The Joneses of the title refers to two couples, neighbors, both named Jones. Bob (JC Cutler) and Jennifer (Angela Timberman) have lived in the neighborhood for years, and are going through a difficult time due to Bob's recent diagnosis with a rare illness. They're shaken out of their lives of doctor visits and medications when John (Eric "Pogi" Sumangil) and Pony (Jane Froiland) rent the house next door, seemingly on a whim. You've heard of "meet cute;" this is "meet awkward." The two couples don't really like each other at first. But they keep running into each other, and find that they have more in common than they thought. They find a reluctant connection with each other that eases the transition they're all going through.
The play is funny at times, and sad at times, and perplexing at times. I love awkwardness and silence in theater (maybe because there's so much of it in real life, it's refreshing to watch it play out on stage from the safety of my seat), and there's plenty of it here. The cast delivers on every word and pause in the script. JC is kind of heartbreaking as the man who doesn't want to face his illness, and isn't really quite sure what's happening to him. Angela is one of my favorite actors to watch in comedies and dramas, and especially in the mix of the two as this piece is; she can break my heart and crack me up at the same time. As Pony, Jane is adorable and awkward and flighty and annoying, not unlike a newborn pony. Pogi has most of the weird awkward nonsensical lines, and he pulls it off as the not-quite-all-there but well-meaning John. All of these characters are beautifully flawed humans, sometimes likeable, sometimes unlikeable, just like all of us.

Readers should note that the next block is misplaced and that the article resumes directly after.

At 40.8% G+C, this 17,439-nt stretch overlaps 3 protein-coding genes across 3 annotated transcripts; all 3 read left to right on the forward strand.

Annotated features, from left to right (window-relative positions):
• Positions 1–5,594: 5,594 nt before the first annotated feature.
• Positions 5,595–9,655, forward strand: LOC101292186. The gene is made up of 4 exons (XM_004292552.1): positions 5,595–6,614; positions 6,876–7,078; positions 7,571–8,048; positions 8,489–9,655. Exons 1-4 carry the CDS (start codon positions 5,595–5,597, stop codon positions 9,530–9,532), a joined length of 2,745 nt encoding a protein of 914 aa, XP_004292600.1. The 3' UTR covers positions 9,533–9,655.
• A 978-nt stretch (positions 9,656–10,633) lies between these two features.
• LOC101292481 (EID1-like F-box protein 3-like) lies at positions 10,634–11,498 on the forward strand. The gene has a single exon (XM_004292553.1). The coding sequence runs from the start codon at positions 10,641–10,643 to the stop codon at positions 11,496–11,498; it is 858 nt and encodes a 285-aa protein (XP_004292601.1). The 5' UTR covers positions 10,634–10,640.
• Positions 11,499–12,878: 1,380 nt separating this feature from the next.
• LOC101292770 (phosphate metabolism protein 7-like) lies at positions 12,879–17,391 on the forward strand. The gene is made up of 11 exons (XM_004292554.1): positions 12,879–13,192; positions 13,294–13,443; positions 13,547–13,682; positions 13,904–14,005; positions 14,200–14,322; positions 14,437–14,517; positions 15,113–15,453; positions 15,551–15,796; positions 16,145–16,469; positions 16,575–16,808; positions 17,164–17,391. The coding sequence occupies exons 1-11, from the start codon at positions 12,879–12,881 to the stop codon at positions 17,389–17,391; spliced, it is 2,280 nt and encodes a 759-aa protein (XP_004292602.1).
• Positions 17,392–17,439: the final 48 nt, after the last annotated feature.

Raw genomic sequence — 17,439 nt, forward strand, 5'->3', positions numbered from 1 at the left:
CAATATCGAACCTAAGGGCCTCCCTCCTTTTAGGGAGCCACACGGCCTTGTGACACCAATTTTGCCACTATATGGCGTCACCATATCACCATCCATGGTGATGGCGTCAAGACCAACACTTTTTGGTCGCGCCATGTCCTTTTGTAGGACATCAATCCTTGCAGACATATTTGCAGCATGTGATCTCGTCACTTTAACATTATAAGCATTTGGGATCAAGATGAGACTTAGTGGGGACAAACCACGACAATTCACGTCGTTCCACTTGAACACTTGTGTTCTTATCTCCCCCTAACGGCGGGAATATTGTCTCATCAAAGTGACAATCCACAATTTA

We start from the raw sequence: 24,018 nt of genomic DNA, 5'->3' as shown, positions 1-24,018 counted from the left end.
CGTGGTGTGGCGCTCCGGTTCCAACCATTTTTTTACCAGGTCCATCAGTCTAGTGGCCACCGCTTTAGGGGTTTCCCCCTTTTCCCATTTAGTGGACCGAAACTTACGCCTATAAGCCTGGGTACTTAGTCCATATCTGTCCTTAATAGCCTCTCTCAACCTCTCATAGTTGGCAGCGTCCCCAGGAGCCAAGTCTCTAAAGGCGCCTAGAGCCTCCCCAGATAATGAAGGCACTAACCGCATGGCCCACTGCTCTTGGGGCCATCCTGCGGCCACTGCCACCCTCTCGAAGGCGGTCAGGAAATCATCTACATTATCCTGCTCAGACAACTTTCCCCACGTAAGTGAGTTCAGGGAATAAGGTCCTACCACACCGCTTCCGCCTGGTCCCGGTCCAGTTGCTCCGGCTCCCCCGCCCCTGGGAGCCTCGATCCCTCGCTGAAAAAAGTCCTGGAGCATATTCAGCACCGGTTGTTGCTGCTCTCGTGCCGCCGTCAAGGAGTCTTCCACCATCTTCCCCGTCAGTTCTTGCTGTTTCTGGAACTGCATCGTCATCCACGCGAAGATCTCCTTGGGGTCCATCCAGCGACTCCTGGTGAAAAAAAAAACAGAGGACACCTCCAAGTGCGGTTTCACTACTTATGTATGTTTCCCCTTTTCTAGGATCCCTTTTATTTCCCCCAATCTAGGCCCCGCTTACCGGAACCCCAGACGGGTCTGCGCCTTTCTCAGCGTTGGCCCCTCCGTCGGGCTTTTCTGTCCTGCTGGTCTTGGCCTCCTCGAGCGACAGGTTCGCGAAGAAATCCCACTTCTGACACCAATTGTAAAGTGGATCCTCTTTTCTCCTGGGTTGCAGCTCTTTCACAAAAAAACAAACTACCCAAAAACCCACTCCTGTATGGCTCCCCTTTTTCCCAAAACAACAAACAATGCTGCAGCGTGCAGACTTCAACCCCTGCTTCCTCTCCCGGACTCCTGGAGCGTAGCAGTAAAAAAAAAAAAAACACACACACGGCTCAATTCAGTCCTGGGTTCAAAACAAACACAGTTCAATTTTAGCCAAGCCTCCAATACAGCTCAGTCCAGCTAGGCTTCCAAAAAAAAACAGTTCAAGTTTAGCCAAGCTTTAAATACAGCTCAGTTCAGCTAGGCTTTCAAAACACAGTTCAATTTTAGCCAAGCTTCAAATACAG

|the Joneses meet the Joneses (Angela Timberman,|
JC Cutler, Eric "Pogi" Sumangil, and Jane Froiland,
photo by Petronella J. Ytsma)
The Realistic Joneses continues through October 16. If you like your theater funny, weird, moving, and perplexing, this is the show for you. I'll leave you with this quote from New York Times review of the 2014 Broadway production that perfectly encapsulates the beauty of this play:
Plays as funny and moving, as wonderful and weird as “The Realistic Joneses,” by Will Eno, do not appear often on Broadway. Or ever, really. You’re as likely to see a tumbleweed lolloping across 42nd Street as you are to see something as daring as Mr. Eno’s meditation on the confounding business of being alive (or not) sprouting where only repurposed movies, plays by dead people and blaring musicals tend to thrive.
This article also appears on Broadway World Minneapolis.